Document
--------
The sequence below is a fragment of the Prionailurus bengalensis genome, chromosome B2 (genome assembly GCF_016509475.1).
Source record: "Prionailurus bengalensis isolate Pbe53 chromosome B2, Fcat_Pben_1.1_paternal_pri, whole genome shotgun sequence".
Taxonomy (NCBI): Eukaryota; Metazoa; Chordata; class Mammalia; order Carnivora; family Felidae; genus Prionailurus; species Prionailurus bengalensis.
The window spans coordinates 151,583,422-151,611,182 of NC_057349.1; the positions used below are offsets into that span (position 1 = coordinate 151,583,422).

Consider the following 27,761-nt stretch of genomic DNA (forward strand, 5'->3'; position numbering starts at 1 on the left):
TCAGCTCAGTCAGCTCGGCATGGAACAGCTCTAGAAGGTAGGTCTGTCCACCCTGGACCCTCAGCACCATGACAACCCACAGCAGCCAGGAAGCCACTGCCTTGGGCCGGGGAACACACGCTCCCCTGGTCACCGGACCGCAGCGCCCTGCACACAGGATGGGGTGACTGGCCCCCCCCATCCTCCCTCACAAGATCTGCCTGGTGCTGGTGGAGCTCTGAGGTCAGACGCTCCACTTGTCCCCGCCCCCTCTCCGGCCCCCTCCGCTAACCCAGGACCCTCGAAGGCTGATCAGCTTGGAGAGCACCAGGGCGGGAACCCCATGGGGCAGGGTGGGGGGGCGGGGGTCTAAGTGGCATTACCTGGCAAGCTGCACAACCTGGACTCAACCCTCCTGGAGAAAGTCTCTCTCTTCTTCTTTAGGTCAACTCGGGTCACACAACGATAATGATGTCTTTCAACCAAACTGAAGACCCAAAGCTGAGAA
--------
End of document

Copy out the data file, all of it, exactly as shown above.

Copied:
The sequence below is a fragment of the Prionailurus bengalensis genome, chromosome B2 (genome assembly GCF_016509475.1).
Source record: "Prionailurus bengalensis isolate Pbe53 chromosome B2, Fcat_Pben_1.1_paternal_pri, whole genome shotgun sequence".
Taxonomy (NCBI): Eukaryota; Metazoa; Chordata; class Mammalia; order Carnivora; family Felidae; genus Prionailurus; species Prionailurus bengalensis.
The window spans coordinates 151,583,422-151,611,182 of NC_057349.1; the positions used below are offsets into that span (position 1 = coordinate 151,583,422).

Consider the following 27,761-nt stretch of genomic DNA (forward strand, 5'->3'; position numbering starts at 1 on the left):
TCAGCTCAGTCAGCTCGGCATGGAACAGCTCTAGAAGGTAGGTCTGTCCACCCTGGACCCTCAGCACCATGACAACCCACAGCAGCCAGGAAGCCACTGCCTTGGGCCGGGGAACACACGCTCCCCTGGTCACCGGACCGCAGCGCCCTGCACACAGGATGGGGTGACTGGCCCCCCCCATCCTCCCTCACAAGATCTGCCTGGTGCTGGTGGAGCTCTGAGGTCAGACGCTCCACTTGTCCCCGCCCCCTCTCCGGCCCCCTCCGCTAACCCAGGACCCTCGAAGGCTGATCAGCTTGGAGAGCACCAGGGCGGGAACCCCATGGGGCAGGGTGGGGGGGCGGGGGTCTAAGTGGCATTACCTGGCAAGCTGCACAACCTGGACTCAACCCTCCTGGAGAAAGTCTCTCTCTTCTTCTTTAGGTCAACTCGGGTCACACAACGATAATGATGTCTTTCAACCAAACTGAAGACCCAAAGCTGAGAA